Synchronous DRAM (SDRAM)
Synchronous DRAM (SDRAM) is a generic name for various kinds of DRAM that are synchronized
with the clock speed that the microprocessor is optimized for. This tends to increase the number of
instructions that the processor can perform in a given time. The speed of SDRAM is rated in MHz rather
than in nanoseconds (ns). This makes it easier to compare the bus speed and the RAM chip speed. You
can convert the RAM clock speed to nanoseconds by dividing the chip speed into 1 billion ns (which is
one second). For example, an 83 MHz RAM would be equivalent to 12 ns.
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DCT, Informatics Kajang, 2000 Hand Out 4
PC100 SDRAM is SDRAM that states that it meets the PC100 specification from Intel. Intel created the
specification to enable RAM manufacturers to make chips that would work with Intel's i440BX
processor chipset. The i440BX was designed to achieve a 100 MHz system bus speed. Ideally, PC100
SDRAM would work at the 100 MHz speed, using a 4 -1-1-1 access cycle. It's reported that PC100
SDRAM will improve performance by 10-15% in an Intel Socket 7 system (but not in a Pentium II
because its L2 cache speed runs at only half of processor speed).
Enhanced SDRAM (ESDRAM)
Enhanced SDRAM (ESDRAM), made by Enhanced Memory Systems, includes a small static RAM
(SRAM) in the SDRAM chip. This means that many accesses will be from the faster SRAM. In case the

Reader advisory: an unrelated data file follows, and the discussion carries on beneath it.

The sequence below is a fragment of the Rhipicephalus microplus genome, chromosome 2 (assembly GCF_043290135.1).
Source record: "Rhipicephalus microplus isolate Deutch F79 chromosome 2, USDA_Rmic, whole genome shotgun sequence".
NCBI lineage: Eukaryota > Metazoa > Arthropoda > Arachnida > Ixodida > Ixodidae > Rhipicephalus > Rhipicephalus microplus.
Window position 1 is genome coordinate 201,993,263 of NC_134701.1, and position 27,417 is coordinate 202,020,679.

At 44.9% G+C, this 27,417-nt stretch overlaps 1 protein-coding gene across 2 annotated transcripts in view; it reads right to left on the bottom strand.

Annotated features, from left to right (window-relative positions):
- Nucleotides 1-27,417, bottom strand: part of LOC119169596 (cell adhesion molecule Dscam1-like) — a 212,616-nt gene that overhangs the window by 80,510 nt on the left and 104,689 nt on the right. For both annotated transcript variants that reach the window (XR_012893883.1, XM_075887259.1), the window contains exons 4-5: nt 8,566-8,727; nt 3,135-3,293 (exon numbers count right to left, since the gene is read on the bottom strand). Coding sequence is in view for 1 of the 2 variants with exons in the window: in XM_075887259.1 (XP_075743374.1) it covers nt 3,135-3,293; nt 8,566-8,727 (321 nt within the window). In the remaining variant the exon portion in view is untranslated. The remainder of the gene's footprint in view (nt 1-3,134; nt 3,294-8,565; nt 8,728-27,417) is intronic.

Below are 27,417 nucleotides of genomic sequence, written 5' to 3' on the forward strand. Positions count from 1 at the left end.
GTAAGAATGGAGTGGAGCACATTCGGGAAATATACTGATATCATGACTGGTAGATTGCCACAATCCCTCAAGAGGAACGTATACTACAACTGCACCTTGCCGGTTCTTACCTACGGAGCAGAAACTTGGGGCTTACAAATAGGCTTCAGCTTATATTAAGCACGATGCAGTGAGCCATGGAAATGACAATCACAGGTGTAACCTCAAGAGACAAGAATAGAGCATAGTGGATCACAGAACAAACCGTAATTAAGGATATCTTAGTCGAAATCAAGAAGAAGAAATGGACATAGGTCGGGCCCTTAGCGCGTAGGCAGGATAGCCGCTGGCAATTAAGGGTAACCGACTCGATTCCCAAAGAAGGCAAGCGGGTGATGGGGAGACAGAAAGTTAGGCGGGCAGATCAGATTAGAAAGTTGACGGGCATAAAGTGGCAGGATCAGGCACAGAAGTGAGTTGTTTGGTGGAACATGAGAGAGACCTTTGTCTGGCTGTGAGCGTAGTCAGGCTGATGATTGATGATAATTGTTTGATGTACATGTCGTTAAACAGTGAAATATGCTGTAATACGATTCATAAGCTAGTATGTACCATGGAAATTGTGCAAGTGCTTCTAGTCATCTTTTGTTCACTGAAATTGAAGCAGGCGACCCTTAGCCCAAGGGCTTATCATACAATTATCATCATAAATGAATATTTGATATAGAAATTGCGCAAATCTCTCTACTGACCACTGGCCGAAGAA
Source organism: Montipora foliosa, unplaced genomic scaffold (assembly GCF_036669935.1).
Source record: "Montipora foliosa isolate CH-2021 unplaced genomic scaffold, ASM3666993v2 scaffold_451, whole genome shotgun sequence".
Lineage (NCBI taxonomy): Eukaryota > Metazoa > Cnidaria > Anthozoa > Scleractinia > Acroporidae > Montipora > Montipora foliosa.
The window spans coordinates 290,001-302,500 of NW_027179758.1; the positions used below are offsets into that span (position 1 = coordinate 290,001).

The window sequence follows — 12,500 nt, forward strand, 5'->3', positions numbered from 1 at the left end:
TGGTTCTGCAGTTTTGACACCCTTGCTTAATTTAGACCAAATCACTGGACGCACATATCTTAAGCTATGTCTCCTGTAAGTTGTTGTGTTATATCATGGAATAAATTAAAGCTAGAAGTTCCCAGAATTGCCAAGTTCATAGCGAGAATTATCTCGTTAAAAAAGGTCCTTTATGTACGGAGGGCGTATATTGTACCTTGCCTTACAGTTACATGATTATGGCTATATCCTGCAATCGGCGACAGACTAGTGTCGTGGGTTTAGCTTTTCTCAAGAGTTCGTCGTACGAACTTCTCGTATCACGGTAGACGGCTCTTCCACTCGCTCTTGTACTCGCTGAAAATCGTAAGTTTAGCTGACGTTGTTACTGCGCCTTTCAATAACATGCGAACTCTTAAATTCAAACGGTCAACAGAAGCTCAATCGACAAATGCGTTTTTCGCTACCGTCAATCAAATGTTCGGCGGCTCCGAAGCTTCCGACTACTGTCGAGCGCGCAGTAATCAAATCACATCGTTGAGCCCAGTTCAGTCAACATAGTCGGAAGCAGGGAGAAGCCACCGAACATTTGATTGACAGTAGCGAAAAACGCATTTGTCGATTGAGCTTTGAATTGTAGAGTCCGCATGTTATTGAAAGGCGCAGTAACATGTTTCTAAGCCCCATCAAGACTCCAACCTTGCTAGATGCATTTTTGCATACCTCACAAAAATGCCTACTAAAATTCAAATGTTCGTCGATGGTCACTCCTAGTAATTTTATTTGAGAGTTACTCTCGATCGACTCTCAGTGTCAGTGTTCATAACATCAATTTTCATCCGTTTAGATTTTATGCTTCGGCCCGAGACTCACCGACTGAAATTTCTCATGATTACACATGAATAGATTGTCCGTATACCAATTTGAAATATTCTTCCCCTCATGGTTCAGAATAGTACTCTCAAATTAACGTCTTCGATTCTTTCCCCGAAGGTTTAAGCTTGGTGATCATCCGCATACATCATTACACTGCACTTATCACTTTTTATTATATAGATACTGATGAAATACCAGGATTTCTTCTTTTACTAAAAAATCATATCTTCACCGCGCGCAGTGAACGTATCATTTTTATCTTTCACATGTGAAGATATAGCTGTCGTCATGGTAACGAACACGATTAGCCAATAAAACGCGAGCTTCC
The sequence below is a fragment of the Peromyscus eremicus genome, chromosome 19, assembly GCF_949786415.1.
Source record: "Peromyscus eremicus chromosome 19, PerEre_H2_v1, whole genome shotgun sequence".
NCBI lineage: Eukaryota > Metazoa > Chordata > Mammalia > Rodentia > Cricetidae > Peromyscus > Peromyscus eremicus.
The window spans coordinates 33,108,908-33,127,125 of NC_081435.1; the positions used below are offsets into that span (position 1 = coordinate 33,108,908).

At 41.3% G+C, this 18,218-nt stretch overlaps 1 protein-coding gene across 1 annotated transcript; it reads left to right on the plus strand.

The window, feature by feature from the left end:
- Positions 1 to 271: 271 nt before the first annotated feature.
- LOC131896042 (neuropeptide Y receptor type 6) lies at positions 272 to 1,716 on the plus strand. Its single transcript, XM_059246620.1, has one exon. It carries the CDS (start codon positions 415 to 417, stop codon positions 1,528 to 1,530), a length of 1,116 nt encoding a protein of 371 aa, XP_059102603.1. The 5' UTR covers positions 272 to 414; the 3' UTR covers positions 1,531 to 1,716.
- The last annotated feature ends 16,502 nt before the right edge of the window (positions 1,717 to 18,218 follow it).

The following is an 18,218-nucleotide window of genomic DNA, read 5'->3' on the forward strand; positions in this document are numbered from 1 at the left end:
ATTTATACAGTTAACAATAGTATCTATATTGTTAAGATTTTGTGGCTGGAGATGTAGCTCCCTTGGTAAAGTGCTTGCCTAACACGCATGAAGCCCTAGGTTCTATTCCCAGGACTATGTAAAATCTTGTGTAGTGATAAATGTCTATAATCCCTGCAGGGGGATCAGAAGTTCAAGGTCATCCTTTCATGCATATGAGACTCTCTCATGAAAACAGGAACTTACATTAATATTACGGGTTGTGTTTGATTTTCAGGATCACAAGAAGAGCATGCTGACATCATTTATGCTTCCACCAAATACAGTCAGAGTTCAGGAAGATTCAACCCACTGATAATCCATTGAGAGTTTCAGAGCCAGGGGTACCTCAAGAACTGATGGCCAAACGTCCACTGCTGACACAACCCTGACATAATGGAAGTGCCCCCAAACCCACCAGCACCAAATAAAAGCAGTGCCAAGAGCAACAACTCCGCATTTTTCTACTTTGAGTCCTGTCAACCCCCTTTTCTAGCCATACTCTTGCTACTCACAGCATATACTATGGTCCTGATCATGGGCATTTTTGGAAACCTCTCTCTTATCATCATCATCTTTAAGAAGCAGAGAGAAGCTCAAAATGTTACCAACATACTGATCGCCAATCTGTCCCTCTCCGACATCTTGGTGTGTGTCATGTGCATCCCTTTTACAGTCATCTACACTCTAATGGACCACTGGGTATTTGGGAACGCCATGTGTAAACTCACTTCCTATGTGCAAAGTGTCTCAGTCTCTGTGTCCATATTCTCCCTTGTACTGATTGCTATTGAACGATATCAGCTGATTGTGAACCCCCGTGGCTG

SRAM doesn't have the data, there is a wide bus between the SRAM and the SDRAM because they are
on the same chip. ESDRAM is apparently competing with DDR SDRAM as a faster SDRAM chip for
Socket 7 processors.
Direct Rambus DRAM (DRDRAM)
Direct Rambus DRAM (DRDRAM) is a proprietary technology proposed by Rambus, Inc. in
partnership with Intel. Like SLDRAM, it promises RAM speed up to 800 MHz. It has a smaller bus
width (16 bits compared to 64 bits) than current SDRAM designs.
(2) Video RAM
• Video RAM as "video RAM" means in general all forms of RAM used to store image data for the video
display monitor. Somewhat confusingly, the most common type of video RAM is called Video RAM
• All types of video RAM are special arrangements of dynamic RAM (DRAM). Video RAM is really a
buffer between the processor and the display monitor and is often called the frame buffer. When images
are to be sent to the display, they are first read by the processor as data from some form of main storage
RAM and then written to video RAM.
• From video RAM (the frame buffer), the data is converted by a RAM digital-to-analog converter
(RAMDAC) into analog signals that are sent to the display presentation mechanism such as a cathode
ray tube (CRT).
• Usually, video RAM comes in a 1 or 2 megabyte package and is located on the video or graphics card in
the computer. Most forms of video RAM are dual-ported. While the processor is writing a new image to
video RAM, the display is reading from video to refresh its current display content. The dual-port design
is the main difference between main storage RAM and video RAM.
webopedia.com and whatis.com
The important thing is never to stop questioning